Nearly 2 million children in the United States suffer sports- and recreation-related concussions (SRRCs) annually, and many of them may go untreated, according to a recent study.
Concussions, a form of traumatic brain injury (TBI), are common in children. Sports and recreation is a leading cause in minors 18 and younger, according to researchers.
Between 1.1 to 1.9 million SRRCs occur every year in children 18 and younger, researchers from the University of Washington and Seattle Children’s Research Institute and the University of Colorado say.
Three databases were used for the study that contained injury information reported to various healthcare settings, including emergency departments, inpatient and outpatient medical providers, and certified high school athletic trainers.
Boys accounted for 58.6 percent of the playground-related incidents, and persons ages 5 to 9 years accounted for 50.6 percent of the injuries. Most of the incidents took place on weekdays—77.9 percent.
The study revealed that most children with SRRCs, from 511,590 to 1,240,972, did not seek treatment.
“There are many reasons kids are not seen in healthcare settings for concussions: issues with identification and recognition of concussions, perceived barriers to reporting concussions,” said the study’s lead author, UW Medicine’s Dr. Mersine Bryan.
“I do not think it is only because concussions are not being taken seriously,” she added.
Researchers called for a better surveillance to better understand the epidemiology of concussions in youth. It is difficult to calculate the incidents of SRRCs, since many don’t receive treatments, or may instead receive care from a variety of providers, including certified athletic trainers, primary care, and emergency medicine physicians.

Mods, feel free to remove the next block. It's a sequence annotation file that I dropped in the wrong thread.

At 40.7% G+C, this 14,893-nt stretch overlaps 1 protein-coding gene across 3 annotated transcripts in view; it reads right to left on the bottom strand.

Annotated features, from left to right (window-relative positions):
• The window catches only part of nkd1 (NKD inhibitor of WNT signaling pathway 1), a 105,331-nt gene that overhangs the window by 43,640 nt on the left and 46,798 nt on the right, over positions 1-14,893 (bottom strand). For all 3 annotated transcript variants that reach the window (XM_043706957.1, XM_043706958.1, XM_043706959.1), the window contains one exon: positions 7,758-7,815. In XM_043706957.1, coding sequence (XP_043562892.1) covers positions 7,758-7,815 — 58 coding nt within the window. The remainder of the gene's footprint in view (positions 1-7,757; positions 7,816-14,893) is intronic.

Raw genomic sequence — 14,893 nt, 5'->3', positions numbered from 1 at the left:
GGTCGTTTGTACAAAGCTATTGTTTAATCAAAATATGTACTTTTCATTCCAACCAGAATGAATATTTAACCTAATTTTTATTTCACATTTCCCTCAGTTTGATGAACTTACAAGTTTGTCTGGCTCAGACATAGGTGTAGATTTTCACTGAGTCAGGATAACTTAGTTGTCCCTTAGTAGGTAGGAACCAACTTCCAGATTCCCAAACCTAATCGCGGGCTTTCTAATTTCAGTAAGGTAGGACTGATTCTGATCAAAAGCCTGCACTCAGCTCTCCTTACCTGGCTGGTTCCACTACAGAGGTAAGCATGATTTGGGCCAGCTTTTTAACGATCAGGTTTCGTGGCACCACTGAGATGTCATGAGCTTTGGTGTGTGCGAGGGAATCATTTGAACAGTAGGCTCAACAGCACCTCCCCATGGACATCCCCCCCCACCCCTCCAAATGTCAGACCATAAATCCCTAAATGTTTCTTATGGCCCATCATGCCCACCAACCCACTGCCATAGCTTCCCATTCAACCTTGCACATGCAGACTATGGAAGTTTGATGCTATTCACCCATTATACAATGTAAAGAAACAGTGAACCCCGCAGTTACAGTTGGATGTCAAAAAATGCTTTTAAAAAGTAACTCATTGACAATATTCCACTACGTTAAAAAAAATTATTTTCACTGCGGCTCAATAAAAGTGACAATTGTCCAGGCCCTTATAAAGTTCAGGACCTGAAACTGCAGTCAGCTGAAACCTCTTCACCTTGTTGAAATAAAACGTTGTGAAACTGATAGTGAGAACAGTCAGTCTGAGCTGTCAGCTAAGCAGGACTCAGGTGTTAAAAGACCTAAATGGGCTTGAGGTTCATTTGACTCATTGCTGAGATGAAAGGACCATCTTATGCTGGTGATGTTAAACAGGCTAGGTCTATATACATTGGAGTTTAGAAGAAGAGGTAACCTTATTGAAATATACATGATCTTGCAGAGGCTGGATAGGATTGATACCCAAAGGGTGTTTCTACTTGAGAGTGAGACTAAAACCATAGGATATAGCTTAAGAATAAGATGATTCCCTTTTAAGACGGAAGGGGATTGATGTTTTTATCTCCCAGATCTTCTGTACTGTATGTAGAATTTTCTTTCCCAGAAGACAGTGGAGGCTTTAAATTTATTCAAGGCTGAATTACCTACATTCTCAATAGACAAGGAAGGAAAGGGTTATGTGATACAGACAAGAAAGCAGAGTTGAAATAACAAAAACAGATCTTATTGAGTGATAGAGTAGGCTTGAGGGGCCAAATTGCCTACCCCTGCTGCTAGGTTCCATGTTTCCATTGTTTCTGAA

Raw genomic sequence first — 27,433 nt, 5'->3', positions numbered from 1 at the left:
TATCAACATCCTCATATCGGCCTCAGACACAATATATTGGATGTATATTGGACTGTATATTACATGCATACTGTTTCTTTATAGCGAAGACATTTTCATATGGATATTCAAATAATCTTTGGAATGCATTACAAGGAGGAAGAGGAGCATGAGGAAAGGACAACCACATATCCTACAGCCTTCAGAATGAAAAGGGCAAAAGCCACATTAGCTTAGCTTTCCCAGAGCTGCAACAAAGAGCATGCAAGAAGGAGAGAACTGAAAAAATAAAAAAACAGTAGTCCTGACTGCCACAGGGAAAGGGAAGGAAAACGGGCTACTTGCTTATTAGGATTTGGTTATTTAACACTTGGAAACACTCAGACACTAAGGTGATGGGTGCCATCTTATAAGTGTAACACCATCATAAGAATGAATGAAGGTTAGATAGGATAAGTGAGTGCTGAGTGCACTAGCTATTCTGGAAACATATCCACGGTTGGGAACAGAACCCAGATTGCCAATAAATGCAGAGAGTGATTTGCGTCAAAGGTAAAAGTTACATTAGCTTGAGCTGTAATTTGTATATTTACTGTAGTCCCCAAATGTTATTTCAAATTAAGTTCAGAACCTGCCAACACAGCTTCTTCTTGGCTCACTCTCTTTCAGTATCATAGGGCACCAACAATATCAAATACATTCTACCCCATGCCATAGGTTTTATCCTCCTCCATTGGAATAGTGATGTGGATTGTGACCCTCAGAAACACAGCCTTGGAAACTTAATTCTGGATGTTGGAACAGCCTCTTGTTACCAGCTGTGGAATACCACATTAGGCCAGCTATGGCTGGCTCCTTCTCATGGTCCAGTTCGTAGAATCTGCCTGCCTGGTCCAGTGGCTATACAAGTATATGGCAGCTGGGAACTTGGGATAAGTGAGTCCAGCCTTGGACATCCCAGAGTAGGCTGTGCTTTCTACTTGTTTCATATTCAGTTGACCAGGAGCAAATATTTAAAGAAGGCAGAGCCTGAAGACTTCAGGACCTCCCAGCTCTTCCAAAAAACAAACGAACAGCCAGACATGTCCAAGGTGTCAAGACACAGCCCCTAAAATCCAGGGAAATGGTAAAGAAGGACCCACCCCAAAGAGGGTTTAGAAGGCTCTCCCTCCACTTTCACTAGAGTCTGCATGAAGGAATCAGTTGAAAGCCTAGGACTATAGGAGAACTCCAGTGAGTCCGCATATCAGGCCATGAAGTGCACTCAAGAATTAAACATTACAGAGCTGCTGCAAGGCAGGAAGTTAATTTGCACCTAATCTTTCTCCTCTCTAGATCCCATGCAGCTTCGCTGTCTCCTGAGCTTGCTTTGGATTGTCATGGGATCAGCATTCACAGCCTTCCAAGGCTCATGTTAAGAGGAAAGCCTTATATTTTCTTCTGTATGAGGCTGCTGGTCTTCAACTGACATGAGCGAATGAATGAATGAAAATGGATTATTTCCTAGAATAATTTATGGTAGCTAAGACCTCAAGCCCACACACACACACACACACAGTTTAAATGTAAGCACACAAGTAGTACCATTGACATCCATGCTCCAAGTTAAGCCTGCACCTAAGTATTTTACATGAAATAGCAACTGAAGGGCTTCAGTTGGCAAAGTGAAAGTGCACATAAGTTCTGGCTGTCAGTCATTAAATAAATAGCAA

The Centers for Disease Control released a study in May that showed the annual rate of TBI emergency department visits spiked from 2005 to 2013. The study, which looked at children under age 14, revealed that most of the incidents involved monkey bars and swing sets.
Bryan says parents and coaches need to be aware of concussion symptoms in order to recognize and respond to a child’s head injury. If a minor has symptoms such as headache, nausea, dizziness, and fatigue, the child should be taken to a healthcare provider for diagnosis.
With more than 44 million youths participating in sports activities every year, sports coaches should take precaution when it comes to concussions, Bryan said.
“Creating a culture of safety while engaging in sports and recreational activities, wearing helmets, and recognizing signs and symptoms of concussions are important steps that parents and coaches can take to protect children,” said Bryan.
She also recommends that if a person believes a child has a concussion, he or she should remove the minor from play and seek medical help.
In November 2015, the US Soccer Federation implemented a ban on heading of soccer balls for players aged 10 and under, while kids ages 11 to 13 are limited to a number of total headers allowed per week, in an effort to reduce injuries.
Bryan saw this as a step forward, but not many agreed, arguing that the heading of a ball is essential to the game.
“We don’t fully understanding the effects of head injuries on the developing brain in children,” said Bryan.
“We need to partner with athletes, coaches, and parents to teach kids how to play sports safely.”